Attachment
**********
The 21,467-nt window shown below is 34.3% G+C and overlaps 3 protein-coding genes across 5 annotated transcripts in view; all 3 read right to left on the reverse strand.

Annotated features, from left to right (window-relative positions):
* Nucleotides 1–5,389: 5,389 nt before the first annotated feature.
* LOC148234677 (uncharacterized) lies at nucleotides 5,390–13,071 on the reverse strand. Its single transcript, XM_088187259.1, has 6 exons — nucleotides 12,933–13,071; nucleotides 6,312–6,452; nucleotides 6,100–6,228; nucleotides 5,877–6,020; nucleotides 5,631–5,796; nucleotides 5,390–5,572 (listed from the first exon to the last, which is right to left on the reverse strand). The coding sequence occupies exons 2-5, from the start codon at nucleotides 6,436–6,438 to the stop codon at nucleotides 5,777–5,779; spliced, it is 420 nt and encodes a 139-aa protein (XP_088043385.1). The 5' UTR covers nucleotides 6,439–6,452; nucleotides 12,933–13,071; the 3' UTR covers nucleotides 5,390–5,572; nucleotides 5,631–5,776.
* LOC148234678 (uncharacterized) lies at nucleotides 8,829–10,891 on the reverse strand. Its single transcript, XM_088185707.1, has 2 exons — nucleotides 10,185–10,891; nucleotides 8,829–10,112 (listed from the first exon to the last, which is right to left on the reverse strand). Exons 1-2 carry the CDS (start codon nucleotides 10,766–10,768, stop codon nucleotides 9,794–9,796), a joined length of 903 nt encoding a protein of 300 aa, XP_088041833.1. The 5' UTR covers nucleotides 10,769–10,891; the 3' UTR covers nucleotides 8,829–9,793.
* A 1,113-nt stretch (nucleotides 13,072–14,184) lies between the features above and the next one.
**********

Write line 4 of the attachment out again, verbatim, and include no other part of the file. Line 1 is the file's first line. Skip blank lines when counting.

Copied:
* LOC148234677 (uncharacterized) lies at nucleotides 5,390–13,071 on the reverse strand. Its single transcript, XM_088187259.1, has 6 exons — nucleotides 12,933–13,071; nucleotides 6,312–6,452; nucleotides 6,100–6,228; nucleotides 5,877–6,020; nucleotides 5,631–5,796; nucleotides 5,390–5,572 (listed from the first exon to the last, which is right to left on the reverse strand). The coding sequence occupies exons 2-5, from the start codon at nucleotides 6,436–6,438 to the stop codon at nucleotides 5,777–5,779; spliced, it is 420 nt and encodes a 139-aa protein (XP_088043385.1). The 5' UTR covers nucleotides 6,439–6,452; nucleotides 12,933–13,071; the 3' UTR covers nucleotides 5,390–5,572; nucleotides 5,631–5,776.